In response to recently posted misinformation on social media regarding LRADAC’s use of Medically Assisted Treatment (MAT), we want to assure our patients and partners that we are an official MAT provider—one of many substance misuse treatment approaches that we employ. Serving over 5,000 patients each year, we believe that there are many pathways to recovery and that Medication-assisted treatment, in combination with counseling and behavioral therapies, can provide a “whole-patient” approach to the treatment of substance use disorders. Research has shown that a combination of medication and therapy can successfully treat substance misuse disorders, and for some people struggling with addiction, MAT can help sustain recovery, particularly in helping to prevent or reduce opioid overdose.
Along with our individual and group treatment programs, LRADAC is also contracted to the South Carolina Department of Labor, Licensing, and Regulation (LLR) to provide a recovery professional service, a program which LRADAC administers through the Recovering Professional Program (RPP). RPP is designed for physicians, nurses, pharmacists, dentists and other licensed health professionals in South Carolina with alcohol or substance use disorders or dual diagnosis of addiction and mental illness. Because licensed healthcare workers hold a safety-sensitive position, reasonable safety-sensitive considerations should be made for healthcare professionals, to include concerns about possible cognitive impairment. In 2011 following discussion with, and approval by LLR’s Boards of Nursing, Medical Examiners, Dentistry, and Pharmacy, RPP implemented an abstinence policy, which prohibits the use of mood-altering substances (subject to certain limited exceptions as defined below), a policy which remains in existence through today.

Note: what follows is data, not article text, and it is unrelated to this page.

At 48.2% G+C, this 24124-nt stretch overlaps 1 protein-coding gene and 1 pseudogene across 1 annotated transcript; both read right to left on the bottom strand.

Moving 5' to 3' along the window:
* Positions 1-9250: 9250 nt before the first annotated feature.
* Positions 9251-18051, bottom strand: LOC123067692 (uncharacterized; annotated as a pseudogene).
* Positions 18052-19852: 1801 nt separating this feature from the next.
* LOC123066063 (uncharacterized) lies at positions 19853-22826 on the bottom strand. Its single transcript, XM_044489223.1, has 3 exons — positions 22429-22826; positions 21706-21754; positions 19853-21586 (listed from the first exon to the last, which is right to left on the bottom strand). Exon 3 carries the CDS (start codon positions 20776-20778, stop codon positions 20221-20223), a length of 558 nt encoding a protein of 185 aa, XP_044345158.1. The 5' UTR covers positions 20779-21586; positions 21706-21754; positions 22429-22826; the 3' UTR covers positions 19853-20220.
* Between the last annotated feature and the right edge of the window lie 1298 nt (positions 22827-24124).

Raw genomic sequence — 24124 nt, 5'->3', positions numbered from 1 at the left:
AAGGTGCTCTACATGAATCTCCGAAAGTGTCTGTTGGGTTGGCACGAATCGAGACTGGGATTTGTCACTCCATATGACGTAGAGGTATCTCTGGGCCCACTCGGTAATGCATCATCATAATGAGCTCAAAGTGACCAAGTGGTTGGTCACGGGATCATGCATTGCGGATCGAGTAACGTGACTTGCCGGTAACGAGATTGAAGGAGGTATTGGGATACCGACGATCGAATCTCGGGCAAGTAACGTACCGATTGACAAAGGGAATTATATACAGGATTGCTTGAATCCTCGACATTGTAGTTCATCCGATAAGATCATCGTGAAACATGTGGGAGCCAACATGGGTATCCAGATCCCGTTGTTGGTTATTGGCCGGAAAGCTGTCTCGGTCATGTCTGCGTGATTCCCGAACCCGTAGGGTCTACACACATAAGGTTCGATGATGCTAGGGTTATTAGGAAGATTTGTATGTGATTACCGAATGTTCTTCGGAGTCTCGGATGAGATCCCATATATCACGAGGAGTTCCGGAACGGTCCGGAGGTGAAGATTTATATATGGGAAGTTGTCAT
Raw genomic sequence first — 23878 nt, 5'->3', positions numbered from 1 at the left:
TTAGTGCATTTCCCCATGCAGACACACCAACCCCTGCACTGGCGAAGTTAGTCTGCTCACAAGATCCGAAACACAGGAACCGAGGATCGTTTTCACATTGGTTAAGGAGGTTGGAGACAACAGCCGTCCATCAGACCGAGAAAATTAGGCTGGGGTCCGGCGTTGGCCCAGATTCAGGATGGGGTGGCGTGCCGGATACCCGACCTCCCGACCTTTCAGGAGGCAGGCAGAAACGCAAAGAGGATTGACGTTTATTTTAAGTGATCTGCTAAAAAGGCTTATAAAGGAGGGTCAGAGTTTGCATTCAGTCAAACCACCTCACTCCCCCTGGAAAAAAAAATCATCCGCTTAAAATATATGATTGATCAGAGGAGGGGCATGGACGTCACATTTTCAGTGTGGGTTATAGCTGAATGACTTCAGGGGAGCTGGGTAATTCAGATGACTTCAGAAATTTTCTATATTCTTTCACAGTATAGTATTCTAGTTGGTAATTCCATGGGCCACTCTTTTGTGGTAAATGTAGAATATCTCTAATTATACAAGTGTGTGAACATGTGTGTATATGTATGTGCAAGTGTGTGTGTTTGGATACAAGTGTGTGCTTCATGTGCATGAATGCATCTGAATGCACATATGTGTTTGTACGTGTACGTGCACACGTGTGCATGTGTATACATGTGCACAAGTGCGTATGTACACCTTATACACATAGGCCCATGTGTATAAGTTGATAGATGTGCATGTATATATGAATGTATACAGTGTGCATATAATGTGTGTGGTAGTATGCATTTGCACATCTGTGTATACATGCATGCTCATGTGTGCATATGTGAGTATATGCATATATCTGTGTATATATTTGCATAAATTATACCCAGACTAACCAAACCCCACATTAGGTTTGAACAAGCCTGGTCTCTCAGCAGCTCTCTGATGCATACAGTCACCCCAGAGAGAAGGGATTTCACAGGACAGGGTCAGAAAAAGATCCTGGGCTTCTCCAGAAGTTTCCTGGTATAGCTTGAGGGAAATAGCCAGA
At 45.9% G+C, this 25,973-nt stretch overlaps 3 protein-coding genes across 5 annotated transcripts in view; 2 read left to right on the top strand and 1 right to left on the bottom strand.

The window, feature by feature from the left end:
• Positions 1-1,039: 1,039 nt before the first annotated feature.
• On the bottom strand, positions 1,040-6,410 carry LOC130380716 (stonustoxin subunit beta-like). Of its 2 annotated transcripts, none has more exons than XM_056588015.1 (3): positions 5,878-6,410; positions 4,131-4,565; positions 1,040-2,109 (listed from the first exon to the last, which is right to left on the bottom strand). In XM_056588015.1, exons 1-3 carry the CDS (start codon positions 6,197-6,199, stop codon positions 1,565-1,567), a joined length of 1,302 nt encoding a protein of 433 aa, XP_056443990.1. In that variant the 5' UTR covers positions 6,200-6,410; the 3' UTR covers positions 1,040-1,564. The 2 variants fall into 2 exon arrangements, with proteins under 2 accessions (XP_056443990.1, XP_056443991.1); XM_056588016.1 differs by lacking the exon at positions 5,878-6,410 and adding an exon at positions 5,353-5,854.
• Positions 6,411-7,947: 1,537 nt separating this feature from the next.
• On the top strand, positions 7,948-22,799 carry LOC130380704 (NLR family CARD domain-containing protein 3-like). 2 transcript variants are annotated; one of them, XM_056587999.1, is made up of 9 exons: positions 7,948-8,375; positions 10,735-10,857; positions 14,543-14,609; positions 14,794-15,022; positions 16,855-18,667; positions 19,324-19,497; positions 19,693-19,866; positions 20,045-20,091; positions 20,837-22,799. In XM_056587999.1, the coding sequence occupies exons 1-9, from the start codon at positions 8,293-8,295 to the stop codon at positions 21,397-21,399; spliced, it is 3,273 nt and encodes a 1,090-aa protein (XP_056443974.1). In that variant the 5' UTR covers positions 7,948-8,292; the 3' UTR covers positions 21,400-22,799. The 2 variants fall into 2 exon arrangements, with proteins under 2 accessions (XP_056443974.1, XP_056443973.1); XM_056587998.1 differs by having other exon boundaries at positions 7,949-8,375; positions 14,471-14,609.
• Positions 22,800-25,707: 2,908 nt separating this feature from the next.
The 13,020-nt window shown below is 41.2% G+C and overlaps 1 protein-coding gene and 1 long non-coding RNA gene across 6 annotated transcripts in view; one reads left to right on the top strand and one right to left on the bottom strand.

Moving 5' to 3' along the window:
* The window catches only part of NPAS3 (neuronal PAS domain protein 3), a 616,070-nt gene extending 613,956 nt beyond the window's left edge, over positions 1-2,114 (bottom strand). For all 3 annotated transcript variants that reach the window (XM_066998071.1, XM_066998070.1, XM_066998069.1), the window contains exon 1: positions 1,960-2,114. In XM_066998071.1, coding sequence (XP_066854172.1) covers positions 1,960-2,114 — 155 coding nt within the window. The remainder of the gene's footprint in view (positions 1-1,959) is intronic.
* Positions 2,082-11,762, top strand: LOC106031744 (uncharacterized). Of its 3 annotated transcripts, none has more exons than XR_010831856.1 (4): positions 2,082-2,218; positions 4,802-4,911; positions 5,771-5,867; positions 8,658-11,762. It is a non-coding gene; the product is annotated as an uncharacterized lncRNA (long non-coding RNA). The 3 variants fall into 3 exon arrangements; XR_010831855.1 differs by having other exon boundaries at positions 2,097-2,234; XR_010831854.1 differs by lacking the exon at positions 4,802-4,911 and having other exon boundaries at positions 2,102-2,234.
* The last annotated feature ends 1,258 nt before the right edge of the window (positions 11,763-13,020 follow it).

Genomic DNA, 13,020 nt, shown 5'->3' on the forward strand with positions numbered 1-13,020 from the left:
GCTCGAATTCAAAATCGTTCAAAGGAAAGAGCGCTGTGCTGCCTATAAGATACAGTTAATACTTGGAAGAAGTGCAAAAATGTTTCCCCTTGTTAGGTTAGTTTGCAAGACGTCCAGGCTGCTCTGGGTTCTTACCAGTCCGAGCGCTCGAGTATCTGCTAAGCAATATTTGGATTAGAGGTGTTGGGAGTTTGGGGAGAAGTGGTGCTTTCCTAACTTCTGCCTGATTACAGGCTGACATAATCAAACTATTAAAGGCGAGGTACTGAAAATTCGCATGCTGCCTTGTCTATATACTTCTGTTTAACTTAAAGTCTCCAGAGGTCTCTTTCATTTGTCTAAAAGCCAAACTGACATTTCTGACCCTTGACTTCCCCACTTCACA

Regarding MAT therapy, RPP does allow the use of Naltrexone but currently prohibits the use of Buprenorphine and Methadone while working as a licensed healthcare professional. Although RPP does not allow its participants to practice while undergoing certain types of MAT therapy, RPP will allow licensed healthcare practitioners to enroll in the RPP program with the understanding that a taper and discontinuation of medication is necessary, before RPP will support a return to practice.
However, RPP—like LRADAC—acknowledges there are many pathways to recovery, including treatment approaches such as MAT and other recovery support, programs and mutual aid groups.